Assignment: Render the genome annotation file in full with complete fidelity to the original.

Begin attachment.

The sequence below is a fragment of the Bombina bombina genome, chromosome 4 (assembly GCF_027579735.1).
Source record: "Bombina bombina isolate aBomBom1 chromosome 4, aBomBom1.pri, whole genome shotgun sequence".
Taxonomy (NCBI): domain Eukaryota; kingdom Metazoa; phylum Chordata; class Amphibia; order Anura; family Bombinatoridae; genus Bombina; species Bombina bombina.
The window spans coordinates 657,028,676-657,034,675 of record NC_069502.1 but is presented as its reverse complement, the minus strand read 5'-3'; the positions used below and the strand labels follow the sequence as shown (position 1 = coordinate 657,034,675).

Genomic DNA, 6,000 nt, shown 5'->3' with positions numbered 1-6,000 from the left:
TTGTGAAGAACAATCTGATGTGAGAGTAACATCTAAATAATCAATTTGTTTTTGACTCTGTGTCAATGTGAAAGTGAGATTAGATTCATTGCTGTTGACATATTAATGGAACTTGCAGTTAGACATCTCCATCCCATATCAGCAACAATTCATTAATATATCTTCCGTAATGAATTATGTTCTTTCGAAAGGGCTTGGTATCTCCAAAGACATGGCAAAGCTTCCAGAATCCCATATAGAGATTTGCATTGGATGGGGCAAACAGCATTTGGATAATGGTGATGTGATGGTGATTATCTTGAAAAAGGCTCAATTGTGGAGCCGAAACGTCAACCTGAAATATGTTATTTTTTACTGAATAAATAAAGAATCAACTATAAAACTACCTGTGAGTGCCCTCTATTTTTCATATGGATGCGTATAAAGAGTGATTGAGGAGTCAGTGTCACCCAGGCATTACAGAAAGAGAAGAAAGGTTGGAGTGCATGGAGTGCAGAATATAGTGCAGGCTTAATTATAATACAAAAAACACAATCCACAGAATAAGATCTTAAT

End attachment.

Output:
The sequence below is a fragment of the Bombina bombina genome, chromosome 4 (assembly GCF_027579735.1).
Source record: "Bombina bombina isolate aBomBom1 chromosome 4, aBomBom1.pri, whole genome shotgun sequence".
Taxonomy (NCBI): domain Eukaryota; kingdom Metazoa; phylum Chordata; class Amphibia; order Anura; family Bombinatoridae; genus Bombina; species Bombina bombina.
The window spans coordinates 657,028,676-657,034,675 of record NC_069502.1 but is presented as its reverse complement, the minus strand read 5'-3'; the positions used below and the strand labels follow the sequence as shown (position 1 = coordinate 657,034,675).

Genomic DNA, 6,000 nt, shown 5'->3' with positions numbered 1-6,000 from the left:
TTGTGAAGAACAATCTGATGTGAGAGTAACATCTAAATAATCAATTTGTTTTTGACTCTGTGTCAATGTGAAAGTGAGATTAGATTCATTGCTGTTGACATATTAATGGAACTTGCAGTTAGACATCTCCATCCCATATCAGCAACAATTCATTAATATATCTTCCGTAATGAATTATGTTCTTTCGAAAGGGCTTGGTATCTCCAAAGACATGGCAAAGCTTCCAGAATCCCATATAGAGATTTGCATTGGATGGGGCAAACAGCATTTGGATAATGGTGATGTGATGGTGATTATCTTGAAAAAGGCTCAATTGTGGAGCCGAAACGTCAACCTGAAATATGTTATTTTTTACTGAATAAATAAAGAATCAACTATAAAACTACCTGTGAGTGCCCTCTATTTTTCATATGGATGCGTATAAAGAGTGATTGAGGAGTCAGTGTCACCCAGGCATTACAGAAAGAGAAGAAAGGTTGGAGTGCATGGAGTGCAGAATATAGTGCAGGCTTAATTATAATACAAAAAACACAATCCACAGAATAAGATCTTAAT